Broad Street Beginnings
I’m 51 years old. I’ve been practicing law for 22 years now, since 1993. When I began my career, all the lawyers in town knew each other. I started as an associate in a small two partner law firm on Broad Street in Charleston, having just graduated from the University of South Carolina School of Law.
Every morning the late and great attorney Arthur Howe and a group of attorneys and judges would have their morning breakfast ritual meeting at the Broad Street Café. At about 8:45, they would disband and walk to their respective offices for a full day of work. They were all friendly and encouraging. They would all tell me to come by the office if I needed forms or had any questions on how to do things. The warmth and goodness was infectious. On a typical morning, I’d speak to a circuit court judge, federal court judge, magistrate, insurance defense lawyers, criminal lawyers. There was a sense of us all being part of a community of attorneys. It was a spiritually enriching time of my career, thinking back.
Friday and Monday Docket Meetings
After about a year, civil cases are placed on an active trial roster, and tried in chronological order, with some exceptions for complex date certain trials. The court needs to know from the parties, the status of their case and to make sure everyone is ready to go to trial. There are a host of things that need to be addressed pre-trial. Out of town experts need to be flown in for testimony, the court has to make pre-trial evidence rulings, some attorneys have orders of protection for vacation on certain days, and sometimes there are simply last minute emergencies that prevent the parties from trying a case. It can be a pressure cooker, getting everything organized. So meetings are held to make sure everyone is ready to go.
Prior to everyone being connected via internet, attorneys in virtually all counties would meet at 9:00 a.m. in their respective counties for docket meetings, to go down the list of cases and determine which cases would be tried during the term of court. It was a great time to socialize and catch up with fellow attorneys. The young lawyers would meet old lawyers. We would always be happy to see one another. The sense of community amongst lawyers was high. I always looked forward to our weekly docket meetings.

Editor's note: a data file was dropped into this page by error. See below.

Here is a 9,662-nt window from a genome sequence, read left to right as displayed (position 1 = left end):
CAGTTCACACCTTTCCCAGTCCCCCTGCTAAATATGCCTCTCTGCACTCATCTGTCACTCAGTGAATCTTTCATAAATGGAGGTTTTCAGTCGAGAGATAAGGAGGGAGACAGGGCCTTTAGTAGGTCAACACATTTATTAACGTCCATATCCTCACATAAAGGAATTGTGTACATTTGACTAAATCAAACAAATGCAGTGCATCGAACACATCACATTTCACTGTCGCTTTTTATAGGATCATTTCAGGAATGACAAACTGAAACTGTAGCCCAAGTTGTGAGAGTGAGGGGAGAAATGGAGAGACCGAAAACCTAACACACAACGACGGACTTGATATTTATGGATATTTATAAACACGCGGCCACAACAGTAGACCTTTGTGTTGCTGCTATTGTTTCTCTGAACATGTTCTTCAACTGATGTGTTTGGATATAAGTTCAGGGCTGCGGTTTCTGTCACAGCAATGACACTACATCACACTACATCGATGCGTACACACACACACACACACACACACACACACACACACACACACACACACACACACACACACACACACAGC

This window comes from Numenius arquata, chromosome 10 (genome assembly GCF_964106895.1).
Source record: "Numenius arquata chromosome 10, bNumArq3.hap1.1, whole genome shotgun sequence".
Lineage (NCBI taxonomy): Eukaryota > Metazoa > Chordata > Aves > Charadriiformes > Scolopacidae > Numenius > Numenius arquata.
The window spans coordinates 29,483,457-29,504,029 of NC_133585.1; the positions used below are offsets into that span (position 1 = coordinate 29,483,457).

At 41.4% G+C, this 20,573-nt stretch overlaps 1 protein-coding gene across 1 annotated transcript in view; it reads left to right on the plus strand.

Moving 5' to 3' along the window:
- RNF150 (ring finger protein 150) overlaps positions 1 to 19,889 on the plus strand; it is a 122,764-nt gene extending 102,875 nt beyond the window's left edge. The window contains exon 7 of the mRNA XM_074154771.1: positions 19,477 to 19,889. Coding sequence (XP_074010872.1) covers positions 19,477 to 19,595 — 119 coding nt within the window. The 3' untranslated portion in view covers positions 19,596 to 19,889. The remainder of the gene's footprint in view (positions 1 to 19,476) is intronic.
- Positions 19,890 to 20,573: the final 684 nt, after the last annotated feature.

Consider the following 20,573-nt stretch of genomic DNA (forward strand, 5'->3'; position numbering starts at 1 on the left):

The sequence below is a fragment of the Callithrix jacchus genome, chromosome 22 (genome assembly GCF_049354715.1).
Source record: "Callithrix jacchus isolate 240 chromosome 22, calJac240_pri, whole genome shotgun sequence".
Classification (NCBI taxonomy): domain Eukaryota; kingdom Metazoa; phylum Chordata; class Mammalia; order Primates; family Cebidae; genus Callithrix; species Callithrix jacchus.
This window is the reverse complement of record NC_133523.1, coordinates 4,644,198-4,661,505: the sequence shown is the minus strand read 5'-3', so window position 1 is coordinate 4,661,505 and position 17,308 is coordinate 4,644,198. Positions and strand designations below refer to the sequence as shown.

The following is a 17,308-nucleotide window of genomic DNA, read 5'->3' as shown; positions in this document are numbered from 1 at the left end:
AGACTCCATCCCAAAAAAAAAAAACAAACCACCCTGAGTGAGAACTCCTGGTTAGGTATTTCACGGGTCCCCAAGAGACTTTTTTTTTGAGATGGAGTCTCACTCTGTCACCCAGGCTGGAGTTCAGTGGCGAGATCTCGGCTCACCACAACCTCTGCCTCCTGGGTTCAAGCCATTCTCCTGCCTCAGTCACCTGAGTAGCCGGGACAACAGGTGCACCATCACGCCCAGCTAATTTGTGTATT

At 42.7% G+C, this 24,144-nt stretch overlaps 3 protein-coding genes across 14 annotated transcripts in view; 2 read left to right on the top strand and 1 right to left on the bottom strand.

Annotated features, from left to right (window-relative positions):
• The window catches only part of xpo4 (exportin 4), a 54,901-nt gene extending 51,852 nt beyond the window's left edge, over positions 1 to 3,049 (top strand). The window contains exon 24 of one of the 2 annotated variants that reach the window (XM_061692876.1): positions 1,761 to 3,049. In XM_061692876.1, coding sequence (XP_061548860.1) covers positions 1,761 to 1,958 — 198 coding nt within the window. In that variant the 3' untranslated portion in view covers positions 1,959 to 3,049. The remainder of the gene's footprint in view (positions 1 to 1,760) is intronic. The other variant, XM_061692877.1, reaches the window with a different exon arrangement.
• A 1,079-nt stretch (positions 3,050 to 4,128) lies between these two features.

We still have docket meetings on the Fridays before the terms of court, but we attend via the computer, live chat. No fun: no handshaking, no joke telling, no seeing the judges and staff… Just live chat, amongst lawyers, young and old, many who have never met one another; and they remain separated by technology. I like the old days, honestly. I made some good friends in those docket meetings.
Technology has done a lot for the legal profession, but in some respects, it has destroyed a culture that his close to being forgotten. While attorneys still practice on Broad Street and dine in the mornings in cafés nearby, the culture has changed with the times. The sense of community is gone. The courthouse is just down the street, but law firms are spread all over the city now. Change has been good. We are an international destination. Broad Street is well served now, with a mixture of offices, art galleries, and small restaurants. But I miss the old law culture of Broad Street for lawyers.
As times have changed and we have progressed forward, we said we would miss the old days in some respects one day. I think I am there when it comes to the loss of a culture where we all knew each other and saw one another on a fairly regular basis. The effect of attorneys being separated by technology is that they tend to be less concerned about each other, and civility tends to go down with more separation. Fellow lawyers should be civil to one another and communicate at all times. Technology and the mad pace of the modern law practice have increased incivility, in my opinion.
We can Overcome the Machine
I believe we can still maintain our values in the face of technology and the fast pace of the modern day law practice. We just have to go out of our way in every case to meet face to face with opposing counsel, even when we don’t need to. Call the attorney when we sometimes could email; just do things that bring us closer to one another. Just some musings of an old school trial lawyer.